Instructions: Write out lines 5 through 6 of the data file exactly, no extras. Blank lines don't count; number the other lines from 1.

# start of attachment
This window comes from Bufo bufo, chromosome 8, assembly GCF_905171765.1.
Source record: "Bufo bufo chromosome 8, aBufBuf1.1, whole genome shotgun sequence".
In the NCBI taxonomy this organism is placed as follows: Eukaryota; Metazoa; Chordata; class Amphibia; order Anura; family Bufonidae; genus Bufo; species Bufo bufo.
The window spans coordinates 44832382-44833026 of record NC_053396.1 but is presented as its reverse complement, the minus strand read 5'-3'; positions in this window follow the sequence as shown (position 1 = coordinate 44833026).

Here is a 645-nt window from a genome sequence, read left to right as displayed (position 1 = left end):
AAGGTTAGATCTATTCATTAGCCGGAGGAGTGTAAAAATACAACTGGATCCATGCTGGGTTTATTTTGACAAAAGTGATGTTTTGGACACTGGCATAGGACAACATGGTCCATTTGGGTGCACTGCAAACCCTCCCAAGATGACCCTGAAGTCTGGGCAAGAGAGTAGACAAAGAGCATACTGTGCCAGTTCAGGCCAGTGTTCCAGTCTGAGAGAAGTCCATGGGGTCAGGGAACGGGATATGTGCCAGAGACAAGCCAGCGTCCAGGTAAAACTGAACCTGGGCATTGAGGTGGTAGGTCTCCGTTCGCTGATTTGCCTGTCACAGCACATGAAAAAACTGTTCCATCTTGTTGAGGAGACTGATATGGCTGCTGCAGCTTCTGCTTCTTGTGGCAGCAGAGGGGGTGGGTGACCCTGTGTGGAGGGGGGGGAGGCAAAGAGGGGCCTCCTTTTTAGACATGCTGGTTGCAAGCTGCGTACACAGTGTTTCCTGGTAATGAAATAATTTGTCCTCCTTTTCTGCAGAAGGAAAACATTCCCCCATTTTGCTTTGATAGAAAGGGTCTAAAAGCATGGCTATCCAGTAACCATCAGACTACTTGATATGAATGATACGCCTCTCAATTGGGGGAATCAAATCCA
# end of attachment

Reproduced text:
Here is a 645-nt window from a genome sequence, read left to right as displayed (position 1 = left end):
AAGGTTAGATCTATTCATTAGCCGGAGGAGTGTAAAAATACAACTGGATCCATGCTGGGTTTATTTTGACAAAAGTGATGTTTTGGACACTGGCATAGGACAACATGGTCCATTTGGGTGCACTGCAAACCCTCCCAAGATGACCCTGAAGTCTGGGCAAGAGAGTAGACAAAGAGCATACTGTGCCAGTTCAGGCCAGTGTTCCAGTCTGAGAGAAGTCCATGGGGTCAGGGAACGGGATATGTGCCAGAGACAAGCCAGCGTCCAGGTAAAACTGAACCTGGGCATTGAGGTGGTAGGTCTCCGTTCGCTGATTTGCCTGTCACAGCACATGAAAAAACTGTTCCATCTTGTTGAGGAGACTGATATGGCTGCTGCAGCTTCTGCTTCTTGTGGCAGCAGAGGGGGTGGGTGACCCTGTGTGGAGGGGGGGGAGGCAAAGAGGGGCCTCCTTTTTAGACATGCTGGTTGCAAGCTGCGTACACAGTGTTTCCTGGTAATGAAATAATTTGTCCTCCTTTTCTGCAGAAGGAAAACATTCCCCCATTTTGCTTTGATAGAAAGGGTCTAAAAGCATGGCTATCCAGTAACCATCAGACTACTTGATATGAATGATACGCCTCTCAATTGGGGGAATCAAATCCA